What Are Testicles?
Simply put, testicles are where sperm come from. And many male contraceptive methods involve preventing the creation of sperm, while others may disrupt sperm function of mature sperm. But how do testicles play their part in the reproductive system?
Testicles are the two oval-shaped “balls” on either side of a male’s penis. When a male reaches sexual maturity, the two testicles, also called testes, start to produce and store millions of tiny sperm cells. The testes are oval-shaped and grow to be about 2 inches (5 centimeters) in length and 1 inch (3 centimeters) in diameter.
The testicles are also part of the endocrine system. They produce hormones, including testosterone. Testosterone is the hormone that is associated with deeper voices, bigger muscles, and body and facial hair during puberty, and it also stimulates the production of sperm. The testes, together with the epididymis and vas deferens, hang in a pouch-like structure outside the pelvis called the scrotum. This bag of skin helps to regulate the temperature of testicles, which need to be kept cooler than body temperature to produce viable sperm.
There is an opportunity to halt production of sperm and prevent conception by changing the temperature of the scrotum. Research published in 2018 found that men who wear tight-fitting underwear (“tighty whiteys”, colloquially) could affect their fertility and reproductive efforts.
Scientists are working on other studies in the pipeline to make new methods of male contraception that prevent the testes from making new sperm without using hormones – a promising lead for safe, reversible male contraception.
Learn more about male contraceptive methods in the R&D pipeline today.
Nuts & Bolts: Testicles
To learn more about, please visit our series of posts about male reproduction and contraception:
For additional terminology related to male contraception and the male reproductive system, please visit our glossary:
For additional publications related to male contraception and the male reproductive system, please visit our publications page:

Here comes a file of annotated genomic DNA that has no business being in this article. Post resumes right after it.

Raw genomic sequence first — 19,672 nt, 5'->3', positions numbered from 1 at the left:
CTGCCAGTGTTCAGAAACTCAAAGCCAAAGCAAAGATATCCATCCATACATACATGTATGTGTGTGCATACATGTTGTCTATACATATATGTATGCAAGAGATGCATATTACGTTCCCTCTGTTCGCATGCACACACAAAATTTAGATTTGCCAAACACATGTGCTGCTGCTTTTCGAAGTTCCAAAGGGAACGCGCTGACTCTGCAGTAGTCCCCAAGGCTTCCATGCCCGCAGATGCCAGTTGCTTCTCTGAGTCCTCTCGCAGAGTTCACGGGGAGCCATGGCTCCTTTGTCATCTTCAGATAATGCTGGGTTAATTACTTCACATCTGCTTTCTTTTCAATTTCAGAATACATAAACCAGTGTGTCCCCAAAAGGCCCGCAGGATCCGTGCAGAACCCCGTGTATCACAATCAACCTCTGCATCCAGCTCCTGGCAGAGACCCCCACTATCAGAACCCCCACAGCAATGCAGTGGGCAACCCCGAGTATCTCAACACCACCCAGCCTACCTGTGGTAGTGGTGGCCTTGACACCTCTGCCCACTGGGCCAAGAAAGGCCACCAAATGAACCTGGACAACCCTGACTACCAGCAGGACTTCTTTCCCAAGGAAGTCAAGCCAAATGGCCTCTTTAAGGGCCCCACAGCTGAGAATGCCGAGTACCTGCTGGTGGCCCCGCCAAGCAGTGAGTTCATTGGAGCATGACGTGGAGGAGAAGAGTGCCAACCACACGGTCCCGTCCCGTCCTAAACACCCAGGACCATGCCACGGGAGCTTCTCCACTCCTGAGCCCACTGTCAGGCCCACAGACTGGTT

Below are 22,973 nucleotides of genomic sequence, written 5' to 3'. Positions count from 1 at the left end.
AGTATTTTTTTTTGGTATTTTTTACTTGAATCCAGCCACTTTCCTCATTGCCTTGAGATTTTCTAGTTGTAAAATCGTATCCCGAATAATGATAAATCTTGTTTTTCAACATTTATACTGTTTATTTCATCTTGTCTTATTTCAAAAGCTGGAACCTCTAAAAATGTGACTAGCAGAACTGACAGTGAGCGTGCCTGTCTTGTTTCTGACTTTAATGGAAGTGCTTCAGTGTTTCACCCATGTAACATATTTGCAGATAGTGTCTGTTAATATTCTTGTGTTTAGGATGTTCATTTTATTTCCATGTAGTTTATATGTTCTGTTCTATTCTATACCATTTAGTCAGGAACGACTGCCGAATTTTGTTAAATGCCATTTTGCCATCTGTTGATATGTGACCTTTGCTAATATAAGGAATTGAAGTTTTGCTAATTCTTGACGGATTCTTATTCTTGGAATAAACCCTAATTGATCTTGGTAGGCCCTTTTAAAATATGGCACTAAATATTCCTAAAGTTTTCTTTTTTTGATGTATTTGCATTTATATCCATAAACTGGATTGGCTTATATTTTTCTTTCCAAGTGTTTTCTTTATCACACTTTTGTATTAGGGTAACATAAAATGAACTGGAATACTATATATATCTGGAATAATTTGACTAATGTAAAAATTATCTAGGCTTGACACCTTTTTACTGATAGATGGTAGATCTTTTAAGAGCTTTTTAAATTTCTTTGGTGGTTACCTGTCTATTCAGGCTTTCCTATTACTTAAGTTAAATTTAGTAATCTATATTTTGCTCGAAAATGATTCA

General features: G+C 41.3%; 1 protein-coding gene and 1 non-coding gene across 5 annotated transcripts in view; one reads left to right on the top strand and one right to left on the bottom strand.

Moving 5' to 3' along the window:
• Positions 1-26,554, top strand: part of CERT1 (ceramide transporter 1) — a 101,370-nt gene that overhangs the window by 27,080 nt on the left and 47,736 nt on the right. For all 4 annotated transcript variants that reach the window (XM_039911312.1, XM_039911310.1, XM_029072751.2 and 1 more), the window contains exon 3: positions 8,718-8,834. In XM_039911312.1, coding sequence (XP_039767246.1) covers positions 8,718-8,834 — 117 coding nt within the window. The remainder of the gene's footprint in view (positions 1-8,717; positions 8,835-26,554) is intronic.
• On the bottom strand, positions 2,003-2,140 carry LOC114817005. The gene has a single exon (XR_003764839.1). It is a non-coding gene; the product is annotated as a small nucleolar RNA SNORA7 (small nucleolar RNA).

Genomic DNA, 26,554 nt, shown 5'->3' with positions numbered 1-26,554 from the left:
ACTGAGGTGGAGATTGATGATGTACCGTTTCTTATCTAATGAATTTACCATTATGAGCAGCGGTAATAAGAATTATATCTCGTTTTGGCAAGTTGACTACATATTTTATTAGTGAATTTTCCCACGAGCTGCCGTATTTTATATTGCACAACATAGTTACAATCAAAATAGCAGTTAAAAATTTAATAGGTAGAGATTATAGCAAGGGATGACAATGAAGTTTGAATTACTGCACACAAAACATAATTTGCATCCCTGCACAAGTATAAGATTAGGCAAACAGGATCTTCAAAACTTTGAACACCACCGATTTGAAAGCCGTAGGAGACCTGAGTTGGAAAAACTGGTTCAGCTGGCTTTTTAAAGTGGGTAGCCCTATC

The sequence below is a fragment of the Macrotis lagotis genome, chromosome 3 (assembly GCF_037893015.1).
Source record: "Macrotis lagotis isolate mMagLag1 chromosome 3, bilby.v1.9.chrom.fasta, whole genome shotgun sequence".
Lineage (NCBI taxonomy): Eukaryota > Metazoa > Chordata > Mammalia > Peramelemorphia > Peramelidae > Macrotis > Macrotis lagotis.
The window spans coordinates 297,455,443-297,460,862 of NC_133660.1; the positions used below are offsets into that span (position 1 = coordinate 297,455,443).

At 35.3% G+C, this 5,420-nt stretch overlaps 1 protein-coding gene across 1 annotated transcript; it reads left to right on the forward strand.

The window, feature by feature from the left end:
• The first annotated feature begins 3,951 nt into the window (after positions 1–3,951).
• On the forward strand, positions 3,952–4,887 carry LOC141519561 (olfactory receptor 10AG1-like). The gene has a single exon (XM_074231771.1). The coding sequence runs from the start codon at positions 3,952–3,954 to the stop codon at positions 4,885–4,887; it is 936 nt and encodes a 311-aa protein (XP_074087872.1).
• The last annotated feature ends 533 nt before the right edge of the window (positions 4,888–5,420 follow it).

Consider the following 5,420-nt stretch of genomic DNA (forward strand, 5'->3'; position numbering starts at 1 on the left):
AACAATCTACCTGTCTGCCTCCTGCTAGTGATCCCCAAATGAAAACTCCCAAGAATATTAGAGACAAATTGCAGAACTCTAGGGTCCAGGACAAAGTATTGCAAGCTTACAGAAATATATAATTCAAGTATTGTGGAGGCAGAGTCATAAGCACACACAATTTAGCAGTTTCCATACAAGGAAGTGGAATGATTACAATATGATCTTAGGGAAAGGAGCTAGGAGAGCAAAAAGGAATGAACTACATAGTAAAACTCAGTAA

10/14/2020 04:17:59 pm
I have a child with Down Syndrome Trisomy who recently was found to have undescended testicule and will be sent for a surgery as soon as they call me even that when he was checked up bu the urologist and was ordered to have ultrasound the doctor who recommended the surgery for my child was not sure or certain that the child has undescended or rétractile testicles because when he recommended surgery for the undescended testicles before confirmation 3 or 4 days later my wife and I at home looked at our child testicles while seating on the toilette seat that our child 8 - 9 years testicles were down and we were comfortable because we were stressed out when we heard about undescended testicles and consequences if not treated and same time we read and heard about rétractile testicle we said my wife and I that he might have rétractile testicles instead hopefully I told the urologist about what happened he said that that was good sign and that was making us feeling Comfortable my wife and I thinking and hoping it is rétractile because after we heard about rétractile that it is normal and the doctor told us after referring us to amother specialist for children told us to speak and explain this matter about the child testicles that were down and they after go up that might not be undescended and we hope that because what they say that in case it is undescended that surgery should best be done between 2-6 months or at least before puberty anyways we were worrying that might cause cancer even after corrective surgery then I was told that 1- in 250 people might get cancer only even after corrective surgery
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